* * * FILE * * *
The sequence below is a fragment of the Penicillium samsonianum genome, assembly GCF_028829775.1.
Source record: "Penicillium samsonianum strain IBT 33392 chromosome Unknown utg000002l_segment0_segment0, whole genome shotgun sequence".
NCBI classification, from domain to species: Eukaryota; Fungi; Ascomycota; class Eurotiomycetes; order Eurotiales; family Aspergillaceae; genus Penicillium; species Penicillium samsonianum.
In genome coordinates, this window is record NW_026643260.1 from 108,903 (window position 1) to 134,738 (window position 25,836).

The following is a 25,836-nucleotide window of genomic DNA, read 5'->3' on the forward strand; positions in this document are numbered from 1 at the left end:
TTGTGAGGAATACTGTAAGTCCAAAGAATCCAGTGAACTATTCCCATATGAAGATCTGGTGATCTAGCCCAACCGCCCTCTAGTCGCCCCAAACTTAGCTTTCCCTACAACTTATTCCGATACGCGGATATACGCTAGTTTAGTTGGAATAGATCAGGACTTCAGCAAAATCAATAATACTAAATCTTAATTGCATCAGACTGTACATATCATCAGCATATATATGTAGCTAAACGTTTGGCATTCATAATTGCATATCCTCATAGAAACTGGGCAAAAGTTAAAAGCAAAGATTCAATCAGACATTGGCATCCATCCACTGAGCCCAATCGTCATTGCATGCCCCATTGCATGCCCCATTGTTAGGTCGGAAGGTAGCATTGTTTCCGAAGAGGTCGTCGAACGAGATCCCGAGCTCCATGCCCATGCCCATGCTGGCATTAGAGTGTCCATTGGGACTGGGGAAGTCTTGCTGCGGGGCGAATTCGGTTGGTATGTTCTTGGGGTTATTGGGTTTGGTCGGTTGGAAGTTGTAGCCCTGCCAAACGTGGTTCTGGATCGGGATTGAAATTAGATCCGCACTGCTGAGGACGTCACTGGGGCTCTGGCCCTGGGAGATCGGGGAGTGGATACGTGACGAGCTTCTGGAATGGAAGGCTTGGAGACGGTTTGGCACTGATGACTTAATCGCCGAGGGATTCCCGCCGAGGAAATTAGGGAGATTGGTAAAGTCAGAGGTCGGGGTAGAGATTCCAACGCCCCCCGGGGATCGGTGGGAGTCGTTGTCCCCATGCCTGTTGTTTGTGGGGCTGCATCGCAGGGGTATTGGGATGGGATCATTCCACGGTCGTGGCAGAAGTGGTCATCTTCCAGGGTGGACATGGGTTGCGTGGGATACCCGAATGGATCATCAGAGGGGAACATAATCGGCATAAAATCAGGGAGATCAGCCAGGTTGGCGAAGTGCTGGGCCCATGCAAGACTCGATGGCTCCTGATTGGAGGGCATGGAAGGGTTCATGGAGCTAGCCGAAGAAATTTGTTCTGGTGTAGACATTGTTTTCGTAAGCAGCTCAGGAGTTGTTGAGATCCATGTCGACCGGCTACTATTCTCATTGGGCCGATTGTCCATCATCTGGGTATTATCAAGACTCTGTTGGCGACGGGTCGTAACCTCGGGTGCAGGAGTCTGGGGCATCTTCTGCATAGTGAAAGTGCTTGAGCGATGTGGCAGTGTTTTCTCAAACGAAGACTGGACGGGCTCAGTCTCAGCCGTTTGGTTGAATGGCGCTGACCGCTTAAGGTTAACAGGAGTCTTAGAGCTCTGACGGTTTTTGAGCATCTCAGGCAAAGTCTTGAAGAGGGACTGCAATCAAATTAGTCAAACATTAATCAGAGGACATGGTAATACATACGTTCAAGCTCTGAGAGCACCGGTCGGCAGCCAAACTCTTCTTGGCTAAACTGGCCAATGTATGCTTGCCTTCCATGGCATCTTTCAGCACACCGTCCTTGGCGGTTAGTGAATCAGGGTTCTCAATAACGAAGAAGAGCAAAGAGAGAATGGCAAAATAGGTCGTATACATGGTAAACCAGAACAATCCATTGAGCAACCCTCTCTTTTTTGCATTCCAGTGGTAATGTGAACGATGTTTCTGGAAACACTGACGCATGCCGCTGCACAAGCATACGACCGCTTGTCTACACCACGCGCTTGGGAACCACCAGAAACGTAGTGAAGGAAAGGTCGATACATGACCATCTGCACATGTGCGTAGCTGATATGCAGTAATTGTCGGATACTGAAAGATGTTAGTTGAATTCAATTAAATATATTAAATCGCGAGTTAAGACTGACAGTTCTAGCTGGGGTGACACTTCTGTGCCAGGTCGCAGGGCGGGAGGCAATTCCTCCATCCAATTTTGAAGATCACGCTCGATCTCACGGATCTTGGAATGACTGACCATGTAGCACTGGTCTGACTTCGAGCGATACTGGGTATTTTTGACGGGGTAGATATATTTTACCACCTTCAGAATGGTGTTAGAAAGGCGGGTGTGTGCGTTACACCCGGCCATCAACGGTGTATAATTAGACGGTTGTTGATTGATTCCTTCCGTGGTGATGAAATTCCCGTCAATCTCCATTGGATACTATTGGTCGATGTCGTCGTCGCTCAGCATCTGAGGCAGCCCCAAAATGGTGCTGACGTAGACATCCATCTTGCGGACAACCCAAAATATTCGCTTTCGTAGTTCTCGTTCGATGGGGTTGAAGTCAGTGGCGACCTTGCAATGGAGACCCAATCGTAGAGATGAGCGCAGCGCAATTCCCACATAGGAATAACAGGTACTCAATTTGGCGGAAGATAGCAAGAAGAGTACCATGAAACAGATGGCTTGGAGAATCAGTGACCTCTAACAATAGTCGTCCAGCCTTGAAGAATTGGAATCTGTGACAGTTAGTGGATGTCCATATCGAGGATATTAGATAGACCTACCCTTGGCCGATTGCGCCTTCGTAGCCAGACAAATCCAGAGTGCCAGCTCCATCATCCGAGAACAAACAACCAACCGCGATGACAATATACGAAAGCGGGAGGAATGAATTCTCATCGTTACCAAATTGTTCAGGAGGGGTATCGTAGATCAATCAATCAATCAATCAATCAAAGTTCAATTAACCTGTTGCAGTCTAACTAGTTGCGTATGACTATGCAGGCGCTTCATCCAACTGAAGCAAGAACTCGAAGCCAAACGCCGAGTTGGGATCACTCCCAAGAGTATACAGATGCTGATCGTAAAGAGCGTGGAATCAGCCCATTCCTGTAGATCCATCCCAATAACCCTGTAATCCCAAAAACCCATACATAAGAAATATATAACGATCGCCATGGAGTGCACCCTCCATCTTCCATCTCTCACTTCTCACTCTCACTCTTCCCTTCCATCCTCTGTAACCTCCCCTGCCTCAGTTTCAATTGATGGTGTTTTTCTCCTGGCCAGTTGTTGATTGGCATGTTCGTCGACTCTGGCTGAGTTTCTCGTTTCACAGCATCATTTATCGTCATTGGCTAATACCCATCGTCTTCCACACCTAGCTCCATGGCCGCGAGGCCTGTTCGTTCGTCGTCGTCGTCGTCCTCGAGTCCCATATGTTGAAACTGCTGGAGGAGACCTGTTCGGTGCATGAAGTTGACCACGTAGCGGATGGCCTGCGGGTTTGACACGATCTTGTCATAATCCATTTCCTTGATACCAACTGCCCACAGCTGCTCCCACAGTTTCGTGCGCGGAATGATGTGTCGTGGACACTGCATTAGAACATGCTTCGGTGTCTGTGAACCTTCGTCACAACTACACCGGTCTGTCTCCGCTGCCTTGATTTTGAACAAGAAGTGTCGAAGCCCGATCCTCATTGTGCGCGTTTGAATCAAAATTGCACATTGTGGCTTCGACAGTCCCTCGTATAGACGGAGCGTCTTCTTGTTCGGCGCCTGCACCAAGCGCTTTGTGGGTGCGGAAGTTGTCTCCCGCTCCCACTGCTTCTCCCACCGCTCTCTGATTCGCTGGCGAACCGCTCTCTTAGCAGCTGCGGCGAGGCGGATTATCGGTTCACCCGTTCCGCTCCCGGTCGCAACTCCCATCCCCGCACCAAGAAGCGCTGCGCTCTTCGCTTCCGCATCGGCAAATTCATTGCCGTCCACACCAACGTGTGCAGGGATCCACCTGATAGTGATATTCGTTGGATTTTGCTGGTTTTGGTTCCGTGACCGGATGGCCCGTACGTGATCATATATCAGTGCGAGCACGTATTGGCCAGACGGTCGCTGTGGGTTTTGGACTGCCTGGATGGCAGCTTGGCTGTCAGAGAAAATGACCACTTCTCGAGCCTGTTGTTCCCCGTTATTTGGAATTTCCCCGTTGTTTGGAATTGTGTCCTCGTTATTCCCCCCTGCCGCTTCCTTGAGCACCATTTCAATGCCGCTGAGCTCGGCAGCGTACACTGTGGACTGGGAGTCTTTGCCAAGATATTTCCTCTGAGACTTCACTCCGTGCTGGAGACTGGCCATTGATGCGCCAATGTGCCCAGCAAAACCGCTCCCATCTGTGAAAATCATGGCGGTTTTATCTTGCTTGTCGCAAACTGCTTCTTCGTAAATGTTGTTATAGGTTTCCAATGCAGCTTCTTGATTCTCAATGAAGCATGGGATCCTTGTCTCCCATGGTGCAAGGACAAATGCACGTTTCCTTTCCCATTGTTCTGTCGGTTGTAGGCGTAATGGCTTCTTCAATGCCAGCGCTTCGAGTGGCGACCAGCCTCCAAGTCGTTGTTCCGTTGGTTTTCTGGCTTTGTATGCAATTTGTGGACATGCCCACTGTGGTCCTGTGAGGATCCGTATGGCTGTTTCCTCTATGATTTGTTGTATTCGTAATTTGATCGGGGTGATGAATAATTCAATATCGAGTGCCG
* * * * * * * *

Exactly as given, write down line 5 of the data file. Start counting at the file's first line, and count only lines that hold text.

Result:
The following is a 25,836-nucleotide window of genomic DNA, read 5'->3' on the forward strand; positions in this document are numbered from 1 at the left end: